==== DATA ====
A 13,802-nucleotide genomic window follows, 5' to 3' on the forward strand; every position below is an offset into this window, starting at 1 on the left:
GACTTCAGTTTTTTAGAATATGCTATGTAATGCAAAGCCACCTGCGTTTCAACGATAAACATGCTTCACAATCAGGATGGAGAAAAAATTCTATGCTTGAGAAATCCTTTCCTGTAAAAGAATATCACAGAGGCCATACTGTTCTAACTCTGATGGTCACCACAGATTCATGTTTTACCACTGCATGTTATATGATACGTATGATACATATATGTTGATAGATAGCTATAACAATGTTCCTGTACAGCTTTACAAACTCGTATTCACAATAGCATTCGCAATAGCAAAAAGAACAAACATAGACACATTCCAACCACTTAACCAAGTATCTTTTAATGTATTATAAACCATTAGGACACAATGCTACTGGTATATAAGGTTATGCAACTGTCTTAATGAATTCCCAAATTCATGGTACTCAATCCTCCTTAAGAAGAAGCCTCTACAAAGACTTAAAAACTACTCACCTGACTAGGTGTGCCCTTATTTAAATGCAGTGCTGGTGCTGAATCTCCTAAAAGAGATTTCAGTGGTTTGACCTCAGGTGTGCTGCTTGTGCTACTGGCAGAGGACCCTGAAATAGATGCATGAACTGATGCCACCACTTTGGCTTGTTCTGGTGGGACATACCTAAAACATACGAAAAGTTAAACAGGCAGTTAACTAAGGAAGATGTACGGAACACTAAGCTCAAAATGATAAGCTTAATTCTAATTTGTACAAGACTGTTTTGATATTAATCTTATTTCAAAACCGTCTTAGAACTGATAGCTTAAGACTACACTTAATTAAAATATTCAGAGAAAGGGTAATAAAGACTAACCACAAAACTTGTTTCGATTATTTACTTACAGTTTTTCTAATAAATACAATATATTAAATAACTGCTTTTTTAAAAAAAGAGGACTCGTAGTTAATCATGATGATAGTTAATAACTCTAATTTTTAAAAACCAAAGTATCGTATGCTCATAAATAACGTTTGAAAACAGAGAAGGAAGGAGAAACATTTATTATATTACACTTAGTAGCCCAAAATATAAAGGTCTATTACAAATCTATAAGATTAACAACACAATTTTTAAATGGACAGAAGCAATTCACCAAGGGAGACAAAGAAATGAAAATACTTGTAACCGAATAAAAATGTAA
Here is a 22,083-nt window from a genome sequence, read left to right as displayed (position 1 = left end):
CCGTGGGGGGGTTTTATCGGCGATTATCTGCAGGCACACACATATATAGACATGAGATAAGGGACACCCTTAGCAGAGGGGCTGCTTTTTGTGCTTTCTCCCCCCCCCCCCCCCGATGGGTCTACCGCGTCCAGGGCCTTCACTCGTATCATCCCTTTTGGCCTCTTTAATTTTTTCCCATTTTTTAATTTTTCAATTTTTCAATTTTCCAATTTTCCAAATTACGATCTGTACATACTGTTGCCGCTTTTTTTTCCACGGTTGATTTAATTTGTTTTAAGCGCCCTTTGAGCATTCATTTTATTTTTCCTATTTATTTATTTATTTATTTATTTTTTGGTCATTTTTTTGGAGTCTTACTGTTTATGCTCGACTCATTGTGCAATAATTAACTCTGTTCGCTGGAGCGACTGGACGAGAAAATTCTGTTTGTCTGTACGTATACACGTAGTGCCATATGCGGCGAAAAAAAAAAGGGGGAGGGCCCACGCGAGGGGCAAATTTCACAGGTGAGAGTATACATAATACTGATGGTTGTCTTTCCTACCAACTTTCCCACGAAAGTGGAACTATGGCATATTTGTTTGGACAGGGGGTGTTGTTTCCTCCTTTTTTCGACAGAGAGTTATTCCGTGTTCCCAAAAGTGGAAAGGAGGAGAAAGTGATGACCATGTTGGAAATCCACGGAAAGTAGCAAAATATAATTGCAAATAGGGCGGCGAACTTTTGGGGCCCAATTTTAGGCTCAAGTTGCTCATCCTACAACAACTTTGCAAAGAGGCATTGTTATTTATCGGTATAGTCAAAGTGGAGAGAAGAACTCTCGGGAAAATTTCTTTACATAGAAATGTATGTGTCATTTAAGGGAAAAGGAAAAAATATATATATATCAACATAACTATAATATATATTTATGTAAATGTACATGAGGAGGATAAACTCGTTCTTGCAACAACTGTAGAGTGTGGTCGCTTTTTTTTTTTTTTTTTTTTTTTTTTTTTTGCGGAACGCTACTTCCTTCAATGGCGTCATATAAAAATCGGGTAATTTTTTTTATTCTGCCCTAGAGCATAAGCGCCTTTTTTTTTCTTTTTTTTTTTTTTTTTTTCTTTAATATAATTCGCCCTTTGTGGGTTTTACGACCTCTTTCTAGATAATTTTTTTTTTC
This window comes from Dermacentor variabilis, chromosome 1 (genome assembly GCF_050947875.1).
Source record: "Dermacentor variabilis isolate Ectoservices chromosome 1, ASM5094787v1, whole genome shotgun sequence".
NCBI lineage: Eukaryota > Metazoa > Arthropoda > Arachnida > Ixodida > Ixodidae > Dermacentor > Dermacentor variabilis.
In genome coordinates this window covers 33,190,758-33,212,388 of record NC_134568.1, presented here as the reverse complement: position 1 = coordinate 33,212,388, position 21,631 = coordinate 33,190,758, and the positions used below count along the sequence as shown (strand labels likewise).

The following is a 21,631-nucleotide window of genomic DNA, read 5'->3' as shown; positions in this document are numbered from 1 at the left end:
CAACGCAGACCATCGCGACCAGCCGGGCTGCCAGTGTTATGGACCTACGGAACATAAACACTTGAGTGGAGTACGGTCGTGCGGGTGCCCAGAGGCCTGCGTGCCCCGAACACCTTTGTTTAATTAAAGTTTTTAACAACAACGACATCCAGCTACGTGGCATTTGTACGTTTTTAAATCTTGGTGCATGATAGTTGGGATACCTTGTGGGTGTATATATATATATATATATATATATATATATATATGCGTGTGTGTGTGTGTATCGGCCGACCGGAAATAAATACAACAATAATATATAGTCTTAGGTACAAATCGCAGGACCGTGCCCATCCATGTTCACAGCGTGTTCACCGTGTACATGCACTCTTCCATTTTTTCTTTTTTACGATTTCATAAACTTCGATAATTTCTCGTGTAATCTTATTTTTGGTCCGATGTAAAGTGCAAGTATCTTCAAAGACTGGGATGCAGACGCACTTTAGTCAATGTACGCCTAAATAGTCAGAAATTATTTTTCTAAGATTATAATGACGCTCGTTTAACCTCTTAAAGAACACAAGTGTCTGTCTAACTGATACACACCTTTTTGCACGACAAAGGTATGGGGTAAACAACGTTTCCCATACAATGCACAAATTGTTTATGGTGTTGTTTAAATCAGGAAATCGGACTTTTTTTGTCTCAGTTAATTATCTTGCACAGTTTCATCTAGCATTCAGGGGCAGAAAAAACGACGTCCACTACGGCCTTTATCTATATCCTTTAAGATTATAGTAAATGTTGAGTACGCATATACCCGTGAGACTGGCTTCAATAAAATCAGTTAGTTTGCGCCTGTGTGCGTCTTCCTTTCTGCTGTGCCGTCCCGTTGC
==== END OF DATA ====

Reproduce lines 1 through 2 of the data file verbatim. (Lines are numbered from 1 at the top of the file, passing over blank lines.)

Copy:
A 13,802-nucleotide genomic window follows, 5' to 3' on the forward strand; every position below is an offset into this window, starting at 1 on the left:
GACTTCAGTTTTTTAGAATATGCTATGTAATGCAAAGCCACCTGCGTTTCAACGATAAACATGCTTCACAATCAGGATGGAGAAAAAATTCTATGCTTGAGAAATCCTTTCCTGTAAAAGAATATCACAGAGGCCATACTGTTCTAACTCTGATGGTCACCACAGATTCATGTTTTACCACTGCATGTTATATGATACGTATGATACATATATGTTGATAGATAGCTATAACAATGTTCCTGTACAGCTTTACAAACTCGTATTCACAATAGCATTCGCAATAGCAAAAAGAACAAACATAGACACATTCCAACCACTTAACCAAGTATCTTTTAATGTATTATAAACCATTAGGACACAATGCTACTGGTATATAAGGTTATGCAACTGTCTTAATGAATTCCCAAATTCATGGTACTCAATCCTCCTTAAGAAGAAGCCTCTACAAAGACTTAAAAACTACTCACCTGACTAGGTGTGCCCTTATTTAAATGCAGTGCTGGTGCTGAATCTCCTAAAAGAGATTTCAGTGGTTTGACCTCAGGTGTGCTGCTTGTGCTACTGGCAGAGGACCCTGAAATAGATGCATGAACTGATGCCACCACTTTGGCTTGTTCTGGTGGGACATACCTAAAACATACGAAAAGTTAAACAGGCAGTTAACTAAGGAAGATGTACGGAACACTAAGCTCAAAATGATAAGCTTAATTCTAATTTGTACAAGACTGTTTTGATATTAATCTTATTTCAAAACCGTCTTAGAACTGATAGCTTAAGACTACACTTAATTAAAATATTCAGAGAAAGGGTAATAAAGACTAACCACAAAACTTGTTTCGATTATTTACTTACAGTTTTTCTAATAAATACAATATATTAAATAACTGCTTTTTTAAAAAAAGAGGACTCGTAGTTAATCATGATGATAGTTAATAACTCTAATTTTTAAAAACCAAAGTATCGTATGCTCATAAATAACGTTTGAAAACAGAGAAGGAAGGAGAAACATTTATTATATTACACTTAGTAGCCCAAAATATAAAGGTCTATTACAAATCTATAAGATTAACAACACAATTTTTAAATGGACAGAAGCAATTCACCAAGGGAGACAAAGAAATGAAAATACTTGTAACCGAATAAAAATGTAA